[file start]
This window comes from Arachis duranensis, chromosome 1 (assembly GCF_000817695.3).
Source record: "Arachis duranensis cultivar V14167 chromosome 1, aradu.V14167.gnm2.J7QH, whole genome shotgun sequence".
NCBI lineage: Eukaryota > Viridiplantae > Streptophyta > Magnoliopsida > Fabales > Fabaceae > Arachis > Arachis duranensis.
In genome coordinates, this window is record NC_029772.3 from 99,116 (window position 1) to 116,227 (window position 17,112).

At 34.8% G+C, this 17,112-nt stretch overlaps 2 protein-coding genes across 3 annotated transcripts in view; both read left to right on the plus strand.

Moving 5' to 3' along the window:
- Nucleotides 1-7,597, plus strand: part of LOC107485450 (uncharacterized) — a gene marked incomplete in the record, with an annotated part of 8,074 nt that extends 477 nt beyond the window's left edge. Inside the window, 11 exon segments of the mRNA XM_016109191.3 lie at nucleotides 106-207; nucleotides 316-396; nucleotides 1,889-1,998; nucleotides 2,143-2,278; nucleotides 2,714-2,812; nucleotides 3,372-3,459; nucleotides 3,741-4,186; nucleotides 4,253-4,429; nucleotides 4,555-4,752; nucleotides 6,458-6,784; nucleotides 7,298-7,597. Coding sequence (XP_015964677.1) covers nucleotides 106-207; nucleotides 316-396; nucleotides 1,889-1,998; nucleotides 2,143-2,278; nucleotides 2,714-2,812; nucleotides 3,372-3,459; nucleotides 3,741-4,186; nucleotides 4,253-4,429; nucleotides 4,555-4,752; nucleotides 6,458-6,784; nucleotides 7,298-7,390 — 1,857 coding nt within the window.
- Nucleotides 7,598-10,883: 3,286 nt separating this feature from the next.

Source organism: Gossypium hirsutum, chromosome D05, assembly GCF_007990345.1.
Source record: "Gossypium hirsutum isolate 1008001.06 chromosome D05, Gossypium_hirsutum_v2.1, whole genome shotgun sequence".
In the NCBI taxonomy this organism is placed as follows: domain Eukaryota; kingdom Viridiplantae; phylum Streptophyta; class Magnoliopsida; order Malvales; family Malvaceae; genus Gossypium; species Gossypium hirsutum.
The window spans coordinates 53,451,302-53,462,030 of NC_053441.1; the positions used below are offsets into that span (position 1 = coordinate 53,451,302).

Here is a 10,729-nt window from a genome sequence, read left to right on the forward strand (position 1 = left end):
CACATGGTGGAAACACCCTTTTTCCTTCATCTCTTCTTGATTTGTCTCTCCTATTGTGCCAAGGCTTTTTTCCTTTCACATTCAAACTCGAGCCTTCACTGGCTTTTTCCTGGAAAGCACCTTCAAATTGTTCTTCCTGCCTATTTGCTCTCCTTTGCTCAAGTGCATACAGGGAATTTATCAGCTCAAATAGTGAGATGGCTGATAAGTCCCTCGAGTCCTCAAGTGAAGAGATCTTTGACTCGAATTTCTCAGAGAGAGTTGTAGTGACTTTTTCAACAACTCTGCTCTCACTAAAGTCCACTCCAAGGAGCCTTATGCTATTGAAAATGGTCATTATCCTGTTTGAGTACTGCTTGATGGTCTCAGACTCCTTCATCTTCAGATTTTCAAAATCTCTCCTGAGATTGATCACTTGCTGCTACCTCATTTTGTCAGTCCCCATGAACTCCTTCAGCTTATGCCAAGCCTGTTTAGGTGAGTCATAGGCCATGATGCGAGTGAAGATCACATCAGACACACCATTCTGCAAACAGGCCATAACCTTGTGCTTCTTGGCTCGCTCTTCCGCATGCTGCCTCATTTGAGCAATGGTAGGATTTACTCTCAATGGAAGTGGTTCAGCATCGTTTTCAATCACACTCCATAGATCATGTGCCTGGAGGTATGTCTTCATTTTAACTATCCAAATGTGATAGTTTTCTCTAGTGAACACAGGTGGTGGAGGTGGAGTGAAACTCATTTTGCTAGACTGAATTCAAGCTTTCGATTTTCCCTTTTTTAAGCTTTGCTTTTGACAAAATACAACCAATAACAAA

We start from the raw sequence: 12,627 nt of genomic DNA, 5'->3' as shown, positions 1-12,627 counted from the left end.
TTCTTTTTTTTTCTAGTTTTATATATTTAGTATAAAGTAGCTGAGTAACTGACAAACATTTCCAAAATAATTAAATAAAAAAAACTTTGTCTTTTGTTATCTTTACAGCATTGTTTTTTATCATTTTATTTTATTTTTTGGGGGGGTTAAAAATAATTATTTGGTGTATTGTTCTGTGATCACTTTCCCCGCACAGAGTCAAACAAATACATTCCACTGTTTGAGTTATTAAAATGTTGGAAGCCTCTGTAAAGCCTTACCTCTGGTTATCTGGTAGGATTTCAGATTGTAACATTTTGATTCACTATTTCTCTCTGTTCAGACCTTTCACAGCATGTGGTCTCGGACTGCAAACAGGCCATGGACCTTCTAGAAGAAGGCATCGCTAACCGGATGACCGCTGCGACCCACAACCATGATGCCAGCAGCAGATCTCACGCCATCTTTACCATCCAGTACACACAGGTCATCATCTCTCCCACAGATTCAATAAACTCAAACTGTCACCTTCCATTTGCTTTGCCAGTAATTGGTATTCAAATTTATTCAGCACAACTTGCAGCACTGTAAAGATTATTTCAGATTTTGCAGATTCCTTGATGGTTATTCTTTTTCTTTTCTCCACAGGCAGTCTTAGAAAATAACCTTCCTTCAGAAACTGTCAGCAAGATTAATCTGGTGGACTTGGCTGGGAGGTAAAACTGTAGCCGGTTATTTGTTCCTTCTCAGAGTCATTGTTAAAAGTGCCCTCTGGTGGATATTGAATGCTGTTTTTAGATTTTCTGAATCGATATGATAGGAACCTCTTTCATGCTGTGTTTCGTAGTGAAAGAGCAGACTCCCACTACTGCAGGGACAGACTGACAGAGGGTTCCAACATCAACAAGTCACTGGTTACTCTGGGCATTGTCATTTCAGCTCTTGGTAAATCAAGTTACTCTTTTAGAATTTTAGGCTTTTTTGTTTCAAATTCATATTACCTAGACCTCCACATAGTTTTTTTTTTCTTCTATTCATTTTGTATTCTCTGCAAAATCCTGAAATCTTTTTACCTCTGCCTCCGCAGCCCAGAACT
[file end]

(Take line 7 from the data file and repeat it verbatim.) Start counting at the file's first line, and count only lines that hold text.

- Nucleotides 1-7,597, plus strand: part of LOC107485450 (uncharacterized) — a gene marked incomplete in the record, with an annotated part of 8,074 nt that extends 477 nt beyond the window's left edge. Inside the window, 11 exon segments of the mRNA XM_016109191.3 lie at nucleotides 106-207; nucleotides 316-396; nucleotides 1,889-1,998; nucleotides 2,143-2,278; nucleotides 2,714-2,812; nucleotides 3,372-3,459; nucleotides 3,741-4,186; nucleotides 4,253-4,429; nucleotides 4,555-4,752; nucleotides 6,458-6,784; nucleotides 7,298-7,597. Coding sequence (XP_015964677.1) covers nucleotides 106-207; nucleotides 316-396; nucleotides 1,889-1,998; nucleotides 2,143-2,278; nucleotides 2,714-2,812; nucleotides 3,372-3,459; nucleotides 3,741-4,186; nucleotides 4,253-4,429; nucleotides 4,555-4,752; nucleotides 6,458-6,784; nucleotides 7,298-7,390 — 1,857 coding nt within the window.